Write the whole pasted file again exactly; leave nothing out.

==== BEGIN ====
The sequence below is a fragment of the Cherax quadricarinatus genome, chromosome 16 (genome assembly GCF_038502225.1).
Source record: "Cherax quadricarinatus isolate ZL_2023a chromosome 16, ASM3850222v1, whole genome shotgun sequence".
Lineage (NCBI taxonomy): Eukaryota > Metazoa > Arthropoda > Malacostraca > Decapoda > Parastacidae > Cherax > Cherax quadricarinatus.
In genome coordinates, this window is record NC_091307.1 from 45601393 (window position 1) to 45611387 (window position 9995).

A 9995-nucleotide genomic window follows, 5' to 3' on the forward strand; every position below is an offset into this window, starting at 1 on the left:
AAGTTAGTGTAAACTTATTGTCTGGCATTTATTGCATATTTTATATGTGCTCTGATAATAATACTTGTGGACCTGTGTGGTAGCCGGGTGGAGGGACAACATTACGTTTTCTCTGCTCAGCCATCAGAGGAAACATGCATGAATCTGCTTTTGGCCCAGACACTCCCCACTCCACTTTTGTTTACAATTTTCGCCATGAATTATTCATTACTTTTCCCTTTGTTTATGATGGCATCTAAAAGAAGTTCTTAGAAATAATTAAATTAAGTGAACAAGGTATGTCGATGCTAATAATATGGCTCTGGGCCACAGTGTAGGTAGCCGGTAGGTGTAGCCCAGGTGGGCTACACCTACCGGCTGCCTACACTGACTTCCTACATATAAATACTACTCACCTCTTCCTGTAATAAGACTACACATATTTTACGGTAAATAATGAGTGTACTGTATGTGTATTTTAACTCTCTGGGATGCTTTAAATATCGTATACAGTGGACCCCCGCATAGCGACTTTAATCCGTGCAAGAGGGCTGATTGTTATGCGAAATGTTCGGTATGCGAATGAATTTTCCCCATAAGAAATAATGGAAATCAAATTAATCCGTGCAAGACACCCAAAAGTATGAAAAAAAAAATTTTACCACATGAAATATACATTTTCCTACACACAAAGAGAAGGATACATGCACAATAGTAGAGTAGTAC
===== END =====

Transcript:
The sequence below is a fragment of the Cherax quadricarinatus genome, chromosome 16 (genome assembly GCF_038502225.1).
Source record: "Cherax quadricarinatus isolate ZL_2023a chromosome 16, ASM3850222v1, whole genome shotgun sequence".
Lineage (NCBI taxonomy): Eukaryota > Metazoa > Arthropoda > Malacostraca > Decapoda > Parastacidae > Cherax > Cherax quadricarinatus.
In genome coordinates, this window is record NC_091307.1 from 45601393 (window position 1) to 45611387 (window position 9995).

A 9995-nucleotide genomic window follows, 5' to 3' on the forward strand; every position below is an offset into this window, starting at 1 on the left:
AAGTTAGTGTAAACTTATTGTCTGGCATTTATTGCATATTTTATATGTGCTCTGATAATAATACTTGTGGACCTGTGTGGTAGCCGGGTGGAGGGACAACATTACGTTTTCTCTGCTCAGCCATCAGAGGAAACATGCATGAATCTGCTTTTGGCCCAGACACTCCCCACTCCACTTTTGTTTACAATTTTCGCCATGAATTATTCATTACTTTTCCCTTTGTTTATGATGGCATCTAAAAGAAGTTCTTAGAAATAATTAAATTAAGTGAACAAGGTATGTCGATGCTAATAATATGGCTCTGGGCCACAGTGTAGGTAGCCGGTAGGTGTAGCCCAGGTGGGCTACACCTACCGGCTGCCTACACTGACTTCCTACATATAAATACTACTCACCTCTTCCTGTAATAAGACTACACATATTTTACGGTAAATAATGAGTGTACTGTATGTGTATTTTAACTCTCTGGGATGCTTTAAATATCGTATACAGTGGACCCCCGCATAGCGACTTTAATCCGTGCAAGAGGGCTGATTGTTATGCGAAATGTTCGGTATGCGAATGAATTTTCCCCATAAGAAATAATGGAAATCAAATTAATCCGTGCAAGACACCCAAAAGTATGAAAAAAAAAATTTTACCACATGAAATATACATTTTCCTACACACAAAGAGAAGGATACATGCACAATAGTAGAGTAGTAC